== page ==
Note: We need to set our custom AuthenticationDetailsSource in our security configuration.

5. Custom Authentication Provider

Next, we’ll need a custom AuthenticationProvider to handle extra parameter validation:

public class CustomAuthenticationProvider extends DaoAuthenticationProvider {

    private UserRepository userRepository;

    public Authentication authenticate(Authentication auth)
      throws AuthenticationException {
        String verificationCode 
          = ((CustomWebAuthenticationDetails) auth.getDetails())
        User user = userRepository.findByEmail(auth.getName());
        if ((user == null)) {
            throw new BadCredentialsException("Invalid username or password");
        if (user.isUsing2FA()) {
            Totp totp = new Totp(user.getSecret());
            if (!isValidLong(verificationCode) || !totp.verify(verificationCode)) {
                throw new BadCredentialsException("Invalid verfication code");
        Authentication result = super.authenticate(auth);
        return new UsernamePasswordAuthenticationToken(
          user, result.getCredentials(), result.getAuthorities());

    private boolean isValidLong(String code) {
        try {
        } catch (NumberFormatException e) {
            return false;
        return true;

    public boolean supports(Class<?> authentication) {
        return authentication.equals(UsernamePasswordAuthenticationToken.class);

Note that – after we verified the one-time-password verification code, we simply delegated authentication downstream.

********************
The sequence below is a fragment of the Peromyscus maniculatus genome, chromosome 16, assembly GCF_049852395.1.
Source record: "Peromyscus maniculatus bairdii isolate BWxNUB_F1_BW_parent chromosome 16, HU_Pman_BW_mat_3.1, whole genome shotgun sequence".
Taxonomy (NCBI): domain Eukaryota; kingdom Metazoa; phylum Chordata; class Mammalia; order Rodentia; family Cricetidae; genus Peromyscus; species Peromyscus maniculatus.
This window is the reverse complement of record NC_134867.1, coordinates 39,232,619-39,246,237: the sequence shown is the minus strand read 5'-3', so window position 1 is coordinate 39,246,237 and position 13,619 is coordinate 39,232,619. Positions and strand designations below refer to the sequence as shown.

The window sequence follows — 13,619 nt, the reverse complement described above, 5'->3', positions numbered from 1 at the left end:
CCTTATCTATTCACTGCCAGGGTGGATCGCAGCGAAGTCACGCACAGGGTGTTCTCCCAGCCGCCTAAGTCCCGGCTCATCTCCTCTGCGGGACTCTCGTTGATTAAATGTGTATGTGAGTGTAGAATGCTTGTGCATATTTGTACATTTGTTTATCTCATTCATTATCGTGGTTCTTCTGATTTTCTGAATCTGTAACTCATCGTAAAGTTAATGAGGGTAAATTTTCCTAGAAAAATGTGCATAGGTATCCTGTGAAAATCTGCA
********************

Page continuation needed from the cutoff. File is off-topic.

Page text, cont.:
Here is our Authentication Provider bean

public DaoAuthenticationProvider authProvider() {
    CustomAuthenticationProvider authProvider = new CustomAuthenticationProvider();
    return authProvider;

6. Registration Process

Now, in order for users to be able to use the application to generate the tokens, they’ll need to set things up properly when they register.

And so, we’ll need to do few simple modifications to the registration process – to allow users who have chosen to use 2-step verification to scan the QR-code they need to login later.

First, we add this simple input to our registration form:

Use Two step verification <input type="checkbox" name="using2FA" value="true"/>

Then, in our RegistrationController – we redirect users based on their choices after confirming registration:

public String confirmRegistration(@RequestParam("token") String token, ...) {
    String result = userService.validateVerificationToken(token);
    if(result.equals("valid")) {
        User user = userService.getUser(token);
        if (user.isUsing2FA()) {
            model.addAttribute("qr", userService.generateQRUrl(user));
            return "redirect:/qrcode.html?lang=" + locale.getLanguage();
          "message", messages.getMessage("message.accountVerified", null, locale));
        return "redirect:/login?lang=" + locale.getLanguage();